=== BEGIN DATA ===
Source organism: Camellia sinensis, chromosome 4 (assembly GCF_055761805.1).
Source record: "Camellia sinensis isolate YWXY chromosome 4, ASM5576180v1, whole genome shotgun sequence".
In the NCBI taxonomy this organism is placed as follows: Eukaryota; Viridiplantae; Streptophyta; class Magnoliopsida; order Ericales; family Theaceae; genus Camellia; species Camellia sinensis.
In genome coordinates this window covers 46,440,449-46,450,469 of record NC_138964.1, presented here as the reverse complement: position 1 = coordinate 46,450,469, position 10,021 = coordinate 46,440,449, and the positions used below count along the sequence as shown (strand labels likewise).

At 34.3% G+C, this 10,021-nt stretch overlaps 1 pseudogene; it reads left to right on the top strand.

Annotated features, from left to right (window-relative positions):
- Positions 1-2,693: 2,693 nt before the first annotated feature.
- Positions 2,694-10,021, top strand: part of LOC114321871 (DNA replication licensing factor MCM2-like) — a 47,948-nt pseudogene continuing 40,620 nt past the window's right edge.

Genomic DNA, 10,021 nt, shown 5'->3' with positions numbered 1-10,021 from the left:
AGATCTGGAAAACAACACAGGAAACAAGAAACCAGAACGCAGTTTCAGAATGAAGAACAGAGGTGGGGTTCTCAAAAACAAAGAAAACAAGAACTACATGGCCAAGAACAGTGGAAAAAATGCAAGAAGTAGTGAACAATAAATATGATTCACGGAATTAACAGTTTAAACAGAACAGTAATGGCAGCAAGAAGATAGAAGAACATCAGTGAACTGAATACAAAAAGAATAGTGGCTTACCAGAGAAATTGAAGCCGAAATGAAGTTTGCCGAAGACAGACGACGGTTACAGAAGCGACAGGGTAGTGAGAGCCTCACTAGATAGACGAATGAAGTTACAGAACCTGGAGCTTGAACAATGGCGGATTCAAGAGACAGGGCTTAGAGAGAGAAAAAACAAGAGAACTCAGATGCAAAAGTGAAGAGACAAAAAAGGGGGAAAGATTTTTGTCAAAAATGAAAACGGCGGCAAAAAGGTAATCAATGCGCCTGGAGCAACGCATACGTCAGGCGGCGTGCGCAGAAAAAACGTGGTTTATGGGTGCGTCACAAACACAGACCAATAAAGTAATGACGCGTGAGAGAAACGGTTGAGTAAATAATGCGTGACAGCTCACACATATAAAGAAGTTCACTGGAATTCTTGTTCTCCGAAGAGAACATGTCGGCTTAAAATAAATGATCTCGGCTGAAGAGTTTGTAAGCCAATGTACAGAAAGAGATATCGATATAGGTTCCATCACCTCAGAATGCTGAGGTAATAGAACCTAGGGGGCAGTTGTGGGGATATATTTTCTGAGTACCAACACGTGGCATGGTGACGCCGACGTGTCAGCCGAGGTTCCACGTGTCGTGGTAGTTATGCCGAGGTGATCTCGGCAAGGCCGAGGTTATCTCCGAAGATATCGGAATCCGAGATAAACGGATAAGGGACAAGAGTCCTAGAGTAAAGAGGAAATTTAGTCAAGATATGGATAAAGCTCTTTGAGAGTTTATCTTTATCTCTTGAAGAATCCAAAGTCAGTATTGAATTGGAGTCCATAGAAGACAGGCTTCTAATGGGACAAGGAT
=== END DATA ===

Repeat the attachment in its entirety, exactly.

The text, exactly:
Source organism: Camellia sinensis, chromosome 4 (assembly GCF_055761805.1).
Source record: "Camellia sinensis isolate YWXY chromosome 4, ASM5576180v1, whole genome shotgun sequence".
In the NCBI taxonomy this organism is placed as follows: Eukaryota; Viridiplantae; Streptophyta; class Magnoliopsida; order Ericales; family Theaceae; genus Camellia; species Camellia sinensis.
In genome coordinates this window covers 46,440,449-46,450,469 of record NC_138964.1, presented here as the reverse complement: position 1 = coordinate 46,450,469, position 10,021 = coordinate 46,440,449, and the positions used below count along the sequence as shown (strand labels likewise).

At 34.3% G+C, this 10,021-nt stretch overlaps 1 pseudogene; it reads left to right on the top strand.

Annotated features, from left to right (window-relative positions):
- Positions 1-2,693: 2,693 nt before the first annotated feature.
- Positions 2,694-10,021, top strand: part of LOC114321871 (DNA replication licensing factor MCM2-like) — a 47,948-nt pseudogene continuing 40,620 nt past the window's right edge.

Genomic DNA, 10,021 nt, shown 5'->3' with positions numbered 1-10,021 from the left:
AGATCTGGAAAACAACACAGGAAACAAGAAACCAGAACGCAGTTTCAGAATGAAGAACAGAGGTGGGGTTCTCAAAAACAAAGAAAACAAGAACTACATGGCCAAGAACAGTGGAAAAAATGCAAGAAGTAGTGAACAATAAATATGATTCACGGAATTAACAGTTTAAACAGAACAGTAATGGCAGCAAGAAGATAGAAGAACATCAGTGAACTGAATACAAAAAGAATAGTGGCTTACCAGAGAAATTGAAGCCGAAATGAAGTTTGCCGAAGACAGACGACGGTTACAGAAGCGACAGGGTAGTGAGAGCCTCACTAGATAGACGAATGAAGTTACAGAACCTGGAGCTTGAACAATGGCGGATTCAAGAGACAGGGCTTAGAGAGAGAAAAAACAAGAGAACTCAGATGCAAAAGTGAAGAGACAAAAAAGGGGGAAAGATTTTTGTCAAAAATGAAAACGGCGGCAAAAAGGTAATCAATGCGCCTGGAGCAACGCATACGTCAGGCGGCGTGCGCAGAAAAAACGTGGTTTATGGGTGCGTCACAAACACAGACCAATAAAGTAATGACGCGTGAGAGAAACGGTTGAGTAAATAATGCGTGACAGCTCACACATATAAAGAAGTTCACTGGAATTCTTGTTCTCCGAAGAGAACATGTCGGCTTAAAATAAATGATCTCGGCTGAAGAGTTTGTAAGCCAATGTACAGAAAGAGATATCGATATAGGTTCCATCACCTCAGAATGCTGAGGTAATAGAACCTAGGGGGCAGTTGTGGGGATATATTTTCTGAGTACCAACACGTGGCATGGTGACGCCGACGTGTCAGCCGAGGTTCCACGTGTCGTGGTAGTTATGCCGAGGTGATCTCGGCAAGGCCGAGGTTATCTCCGAAGATATCGGAATCCGAGATAAACGGATAAGGGACAAGAGTCCTAGAGTAAAGAGGAAATTTAGTCAAGATATGGATAAAGCTCTTTGAGAGTTTATCTTTATCTCTTGAAGAATCCAAAGTCAGTATTGAATTGGAGTCCATAGAAGACAGGCTTCTAATGGGACAAGGAT